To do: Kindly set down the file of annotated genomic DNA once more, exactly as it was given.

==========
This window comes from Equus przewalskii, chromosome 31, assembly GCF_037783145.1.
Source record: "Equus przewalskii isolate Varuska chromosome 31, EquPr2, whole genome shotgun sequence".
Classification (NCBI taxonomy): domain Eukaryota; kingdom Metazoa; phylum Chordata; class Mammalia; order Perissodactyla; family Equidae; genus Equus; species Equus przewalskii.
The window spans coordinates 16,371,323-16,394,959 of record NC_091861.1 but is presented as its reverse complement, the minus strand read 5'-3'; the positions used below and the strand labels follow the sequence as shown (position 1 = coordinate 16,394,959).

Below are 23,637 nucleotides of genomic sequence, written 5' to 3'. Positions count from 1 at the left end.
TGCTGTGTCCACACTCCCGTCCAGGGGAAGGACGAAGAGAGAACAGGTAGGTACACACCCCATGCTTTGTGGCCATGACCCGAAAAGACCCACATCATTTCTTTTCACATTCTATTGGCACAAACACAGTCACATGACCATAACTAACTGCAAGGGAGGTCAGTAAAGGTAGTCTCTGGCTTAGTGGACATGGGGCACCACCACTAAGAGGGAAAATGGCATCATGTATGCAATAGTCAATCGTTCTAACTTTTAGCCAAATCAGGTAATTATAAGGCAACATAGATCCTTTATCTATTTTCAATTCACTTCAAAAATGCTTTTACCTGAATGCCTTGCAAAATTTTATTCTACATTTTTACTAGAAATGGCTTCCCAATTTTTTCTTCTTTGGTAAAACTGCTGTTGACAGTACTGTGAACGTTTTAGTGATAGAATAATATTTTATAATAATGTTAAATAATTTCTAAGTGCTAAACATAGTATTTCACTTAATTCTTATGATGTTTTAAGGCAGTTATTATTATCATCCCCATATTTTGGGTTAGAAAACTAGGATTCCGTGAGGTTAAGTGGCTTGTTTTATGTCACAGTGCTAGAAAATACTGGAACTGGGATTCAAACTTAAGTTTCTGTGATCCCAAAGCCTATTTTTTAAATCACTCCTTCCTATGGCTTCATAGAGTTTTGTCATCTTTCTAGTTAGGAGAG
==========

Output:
This window comes from Equus przewalskii, chromosome 31, assembly GCF_037783145.1.
Source record: "Equus przewalskii isolate Varuska chromosome 31, EquPr2, whole genome shotgun sequence".
Classification (NCBI taxonomy): domain Eukaryota; kingdom Metazoa; phylum Chordata; class Mammalia; order Perissodactyla; family Equidae; genus Equus; species Equus przewalskii.
The window spans coordinates 16,371,323-16,394,959 of record NC_091861.1 but is presented as its reverse complement, the minus strand read 5'-3'; the positions used below and the strand labels follow the sequence as shown (position 1 = coordinate 16,394,959).

Below are 23,637 nucleotides of genomic sequence, written 5' to 3'. Positions count from 1 at the left end.
TGCTGTGTCCACACTCCCGTCCAGGGGAAGGACGAAGAGAGAACAGGTAGGTACACACCCCATGCTTTGTGGCCATGACCCGAAAAGACCCACATCATTTCTTTTCACATTCTATTGGCACAAACACAGTCACATGACCATAACTAACTGCAAGGGAGGTCAGTAAAGGTAGTCTCTGGCTTAGTGGACATGGGGCACCACCACTAAGAGGGAAAATGGCATCATGTATGCAATAGTCAATCGTTCTAACTTTTAGCCAAATCAGGTAATTATAAGGCAACATAGATCCTTTATCTATTTTCAATTCACTTCAAAAATGCTTTTACCTGAATGCCTTGCAAAATTTTATTCTACATTTTTACTAGAAATGGCTTCCCAATTTTTTCTTCTTTGGTAAAACTGCTGTTGACAGTACTGTGAACGTTTTAGTGATAGAATAATATTTTATAATAATGTTAAATAATTTCTAAGTGCTAAACATAGTATTTCACTTAATTCTTATGATGTTTTAAGGCAGTTATTATTATCATCCCCATATTTTGGGTTAGAAAACTAGGATTCCGTGAGGTTAAGTGGCTTGTTTTATGTCACAGTGCTAGAAAATACTGGAACTGGGATTCAAACTTAAGTTTCTGTGATCCCAAAGCCTATTTTTTAAATCACTCCTTCCTATGGCTTCATAGAGTTTTGTCATCTTTCTAGTTAGGAGAG